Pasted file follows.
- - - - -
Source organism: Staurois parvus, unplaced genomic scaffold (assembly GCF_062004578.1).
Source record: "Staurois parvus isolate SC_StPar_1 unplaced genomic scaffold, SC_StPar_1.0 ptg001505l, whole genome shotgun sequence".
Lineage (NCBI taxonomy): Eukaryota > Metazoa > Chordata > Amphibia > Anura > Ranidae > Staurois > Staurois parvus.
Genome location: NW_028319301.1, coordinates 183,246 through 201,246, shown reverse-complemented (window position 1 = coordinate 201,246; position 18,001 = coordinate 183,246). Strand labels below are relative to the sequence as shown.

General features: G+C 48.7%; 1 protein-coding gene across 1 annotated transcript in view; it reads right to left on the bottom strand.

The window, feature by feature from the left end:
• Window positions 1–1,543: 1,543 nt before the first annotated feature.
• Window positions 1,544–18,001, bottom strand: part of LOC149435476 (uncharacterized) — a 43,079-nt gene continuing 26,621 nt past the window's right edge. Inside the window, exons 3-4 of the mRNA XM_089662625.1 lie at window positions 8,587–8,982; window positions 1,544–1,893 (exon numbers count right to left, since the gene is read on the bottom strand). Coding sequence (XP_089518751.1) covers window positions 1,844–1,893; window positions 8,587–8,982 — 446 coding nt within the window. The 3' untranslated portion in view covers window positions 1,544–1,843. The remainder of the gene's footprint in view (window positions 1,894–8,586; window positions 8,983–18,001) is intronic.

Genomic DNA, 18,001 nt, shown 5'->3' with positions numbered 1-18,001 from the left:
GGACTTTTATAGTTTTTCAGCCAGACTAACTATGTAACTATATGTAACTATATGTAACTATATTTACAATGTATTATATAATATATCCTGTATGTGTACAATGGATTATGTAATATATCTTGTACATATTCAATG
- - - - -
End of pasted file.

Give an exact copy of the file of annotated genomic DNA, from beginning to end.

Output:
Source organism: Staurois parvus, unplaced genomic scaffold (assembly GCF_062004578.1).
Source record: "Staurois parvus isolate SC_StPar_1 unplaced genomic scaffold, SC_StPar_1.0 ptg001505l, whole genome shotgun sequence".
Lineage (NCBI taxonomy): Eukaryota > Metazoa > Chordata > Amphibia > Anura > Ranidae > Staurois > Staurois parvus.
Genome location: NW_028319301.1, coordinates 183,246 through 201,246, shown reverse-complemented (window position 1 = coordinate 201,246; position 18,001 = coordinate 183,246). Strand labels below are relative to the sequence as shown.

General features: G+C 48.7%; 1 protein-coding gene across 1 annotated transcript in view; it reads right to left on the bottom strand.

The window, feature by feature from the left end:
• Window positions 1–1,543: 1,543 nt before the first annotated feature.
• Window positions 1,544–18,001, bottom strand: part of LOC149435476 (uncharacterized) — a 43,079-nt gene continuing 26,621 nt past the window's right edge. Inside the window, exons 3-4 of the mRNA XM_089662625.1 lie at window positions 8,587–8,982; window positions 1,544–1,893 (exon numbers count right to left, since the gene is read on the bottom strand). Coding sequence (XP_089518751.1) covers window positions 1,844–1,893; window positions 8,587–8,982 — 446 coding nt within the window. The 3' untranslated portion in view covers window positions 1,544–1,843. The remainder of the gene's footprint in view (window positions 1,894–8,586; window positions 8,983–18,001) is intronic.

Genomic DNA, 18,001 nt, shown 5'->3' with positions numbered 1-18,001 from the left:
GGACTTTTATAGTTTTTCAGCCAGACTAACTATGTAACTATATGTAACTATATGTAACTATATTTACAATGTATTATATAATATATCCTGTATGTGTACAATGGATTATGTAATATATCTTGTACATATTCAATG